From sanitising robots to personalised perfume dispensers to creative automotive technology and innovative apps, cutting-edge products and high-tech advances from around the world are on display at the annual Consumer Electronics Show.
CES is also normally one of the biggest and most crowded events held in Las Vegas, Nevada in the United States. But this year, the coronavirus pandemic has forced the show itself to innovate — and take everything online.
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Nearly 2,000 exhibitors are participating in the Consumer Technology Association’s first virtual trade show, vying for consumers’ attention across a platform of virtual booths, presentations and one-on-one meeting rooms.
Marty Urick, a 15-year CES veteran and vice president of sales at Binatone, said while there will not be the shoulder-to-shoulder crowds for which CES is famous, this year’s virtual gathering has its advantages.
“I think that in some ways, you might be able to see more because you’ll have the flexibility to be able to jump from place to place to place to place,” Urick told Al Jazeera.
Innovating in a pandemic
Like many of the exhibitors, Binatone is announcing a new product designed to help people reduce their risk of contracting COVID-19.
The MaskFone incorporates N95/FFP2 filters into a face mask that is wired for sound. The system enables the user to talk on a mobile phone via Bluetooth without removing their mask.
Built-in earphones let a MaskFone user hear audio and buttons along the mask’s jawline are designed to let the wearer make or answer a phone call, skip through songs in their device’s music library or connect to Google Assistant or Amazon’s Alexa. The electronics are removable to allow the mask itself to be washed regularly.
“We think it’s technology that can be helpful to people based on what ‘s going on in the world right now,” said Urick.
Among the other firms presenting pandemic-related products are the Chinese company Unipin, which has a robot that automatically moves through a room to disinfect it with ultraviolet light.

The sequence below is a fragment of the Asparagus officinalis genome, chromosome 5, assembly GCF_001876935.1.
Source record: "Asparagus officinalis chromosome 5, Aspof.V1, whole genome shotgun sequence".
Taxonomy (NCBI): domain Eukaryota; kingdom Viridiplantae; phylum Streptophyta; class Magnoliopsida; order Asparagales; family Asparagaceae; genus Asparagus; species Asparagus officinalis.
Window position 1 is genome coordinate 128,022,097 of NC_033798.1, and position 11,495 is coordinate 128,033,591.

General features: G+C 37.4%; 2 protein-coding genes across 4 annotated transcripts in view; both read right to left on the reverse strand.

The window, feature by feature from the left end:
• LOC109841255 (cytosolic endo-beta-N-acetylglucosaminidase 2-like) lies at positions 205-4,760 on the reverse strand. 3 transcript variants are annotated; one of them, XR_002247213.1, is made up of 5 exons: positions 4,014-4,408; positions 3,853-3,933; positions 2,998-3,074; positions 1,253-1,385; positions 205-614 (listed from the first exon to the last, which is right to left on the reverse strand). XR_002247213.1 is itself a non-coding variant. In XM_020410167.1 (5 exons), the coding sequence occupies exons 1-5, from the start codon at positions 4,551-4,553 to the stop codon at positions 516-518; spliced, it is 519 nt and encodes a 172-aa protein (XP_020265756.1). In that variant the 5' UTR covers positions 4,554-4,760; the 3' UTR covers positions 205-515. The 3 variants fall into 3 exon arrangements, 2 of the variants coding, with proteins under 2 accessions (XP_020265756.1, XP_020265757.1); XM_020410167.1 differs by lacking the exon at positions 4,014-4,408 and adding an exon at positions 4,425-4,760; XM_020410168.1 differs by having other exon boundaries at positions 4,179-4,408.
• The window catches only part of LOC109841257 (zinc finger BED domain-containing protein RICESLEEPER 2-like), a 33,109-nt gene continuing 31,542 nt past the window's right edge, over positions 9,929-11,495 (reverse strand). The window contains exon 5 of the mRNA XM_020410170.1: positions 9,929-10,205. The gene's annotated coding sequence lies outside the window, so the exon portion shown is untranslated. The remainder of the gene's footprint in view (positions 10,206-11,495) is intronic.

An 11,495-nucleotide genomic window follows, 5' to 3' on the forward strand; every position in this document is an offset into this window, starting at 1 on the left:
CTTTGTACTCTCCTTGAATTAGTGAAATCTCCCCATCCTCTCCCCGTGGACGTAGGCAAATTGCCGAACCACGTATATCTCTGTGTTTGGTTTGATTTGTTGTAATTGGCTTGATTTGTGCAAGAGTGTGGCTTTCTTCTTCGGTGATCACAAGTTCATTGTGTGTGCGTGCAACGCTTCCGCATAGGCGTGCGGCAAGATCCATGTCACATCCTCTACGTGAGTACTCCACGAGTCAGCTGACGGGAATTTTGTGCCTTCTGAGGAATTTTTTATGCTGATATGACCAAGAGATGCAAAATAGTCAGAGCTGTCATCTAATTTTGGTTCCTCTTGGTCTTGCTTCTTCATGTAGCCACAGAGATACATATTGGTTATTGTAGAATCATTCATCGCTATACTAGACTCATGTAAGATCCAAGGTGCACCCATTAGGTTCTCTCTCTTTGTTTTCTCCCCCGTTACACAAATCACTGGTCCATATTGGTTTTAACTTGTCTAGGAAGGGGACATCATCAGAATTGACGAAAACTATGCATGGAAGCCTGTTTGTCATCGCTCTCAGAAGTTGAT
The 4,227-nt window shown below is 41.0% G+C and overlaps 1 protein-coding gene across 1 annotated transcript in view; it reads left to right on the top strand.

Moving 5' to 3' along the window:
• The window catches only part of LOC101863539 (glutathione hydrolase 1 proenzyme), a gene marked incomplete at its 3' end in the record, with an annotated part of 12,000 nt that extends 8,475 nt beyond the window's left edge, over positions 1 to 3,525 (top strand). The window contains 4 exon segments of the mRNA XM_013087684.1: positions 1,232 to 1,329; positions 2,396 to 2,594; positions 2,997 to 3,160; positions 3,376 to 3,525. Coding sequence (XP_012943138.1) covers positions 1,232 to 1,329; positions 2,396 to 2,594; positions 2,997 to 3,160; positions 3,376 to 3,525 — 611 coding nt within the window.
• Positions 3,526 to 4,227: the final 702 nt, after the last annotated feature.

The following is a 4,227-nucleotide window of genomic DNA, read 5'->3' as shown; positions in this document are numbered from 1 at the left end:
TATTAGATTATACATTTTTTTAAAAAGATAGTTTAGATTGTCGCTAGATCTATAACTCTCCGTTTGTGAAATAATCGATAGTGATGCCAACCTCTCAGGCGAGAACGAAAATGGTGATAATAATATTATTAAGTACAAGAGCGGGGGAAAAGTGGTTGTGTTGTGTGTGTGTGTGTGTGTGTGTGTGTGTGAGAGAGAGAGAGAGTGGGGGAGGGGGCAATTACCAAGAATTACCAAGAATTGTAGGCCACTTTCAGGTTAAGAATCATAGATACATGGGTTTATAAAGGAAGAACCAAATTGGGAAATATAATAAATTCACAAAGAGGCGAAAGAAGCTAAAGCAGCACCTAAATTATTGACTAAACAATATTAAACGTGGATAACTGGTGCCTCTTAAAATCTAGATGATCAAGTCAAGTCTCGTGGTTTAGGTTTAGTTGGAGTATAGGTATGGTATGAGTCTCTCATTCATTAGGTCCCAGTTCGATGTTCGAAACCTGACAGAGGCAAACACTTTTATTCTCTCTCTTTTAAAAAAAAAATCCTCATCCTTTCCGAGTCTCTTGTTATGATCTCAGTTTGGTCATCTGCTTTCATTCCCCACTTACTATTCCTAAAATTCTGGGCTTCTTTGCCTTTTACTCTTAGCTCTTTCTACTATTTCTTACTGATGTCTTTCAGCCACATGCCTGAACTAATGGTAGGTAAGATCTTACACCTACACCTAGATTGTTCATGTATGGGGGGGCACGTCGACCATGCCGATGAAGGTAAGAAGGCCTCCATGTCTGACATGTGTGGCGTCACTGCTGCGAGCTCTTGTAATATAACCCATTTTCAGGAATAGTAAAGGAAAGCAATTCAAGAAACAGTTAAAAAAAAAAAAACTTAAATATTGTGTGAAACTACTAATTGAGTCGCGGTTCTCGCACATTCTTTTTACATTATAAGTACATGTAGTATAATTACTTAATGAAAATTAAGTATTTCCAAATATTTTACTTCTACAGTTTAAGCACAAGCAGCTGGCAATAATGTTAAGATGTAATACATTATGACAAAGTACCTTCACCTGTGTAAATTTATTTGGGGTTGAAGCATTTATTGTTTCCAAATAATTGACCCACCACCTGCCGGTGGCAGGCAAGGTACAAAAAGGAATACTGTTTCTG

Hussmann, the food retail arm of Panasonic, is offering food lockers developed for restaurants and grocery stores that enable customers to pick up orders without having contact with other people and risking infection.
The Hussman lockers can keep take-out orders hot and groceries at particular temperatures — room temperature, cold or even frozen — until the customer picks them up.
Not all of the new products at CES are pandemic-related, however. Vera Schmidt, the head of advanced digital design at Mercedes-Benz, described the company’s new MBUX Hyperscreen as a “milestone”.
With a futuristic design akin to that of Star Trek, the single panel combines three screens into a sleek vehicle control system that puts maps and other information at the driver’s fingertips in an intuitive way.
It also offers the front seat passenger a screen on which they can watch movies, or even TV shows in some areas, while preventing the driver from being distracted. The MBUX will be available on new all-electric EQS Luxury Sedan.
Connecting with investors
But it’s not only established firms that exhibit their creations at CES — many other exhibitors are entrepreneurs looking to connect with investors as well as customers.
Ninu Perfume, based in Slovenia, is one such outfit. The company has designed a sleek perfume dispenser that can customise a scent for someone based on their gender, their body chemistry, their mood or activity.
“We wanted to solve one of the biggest handicaps of every perfume in the world,” said Marko Matijevic, the company’s founder. “Not every perfume is appropriate for every mood or every event you go to, and not every perfume smells the same on everyone because of your skin type and so on.”
Operated via a smartphone app, the dispenser has three types of foundational perfumes — floral, oriental and fresh — that can be combined to create a personalised scent.
The app also incorporates artificial intelligence that can modify the formulation depending on the season of the year or the temperature.
Ninu is in the prototype phase and plans a crowdfunding campaign in March, with products hopefully shipping by the end of this year.
The firm decided to exhibit at CES, said Matijevic, because they were ready to show their product to the world — and believed the world was ready for something positive.
“We want the perfume to adapt to every user and become a tool to boost your mood and confidence,” said Matijevic.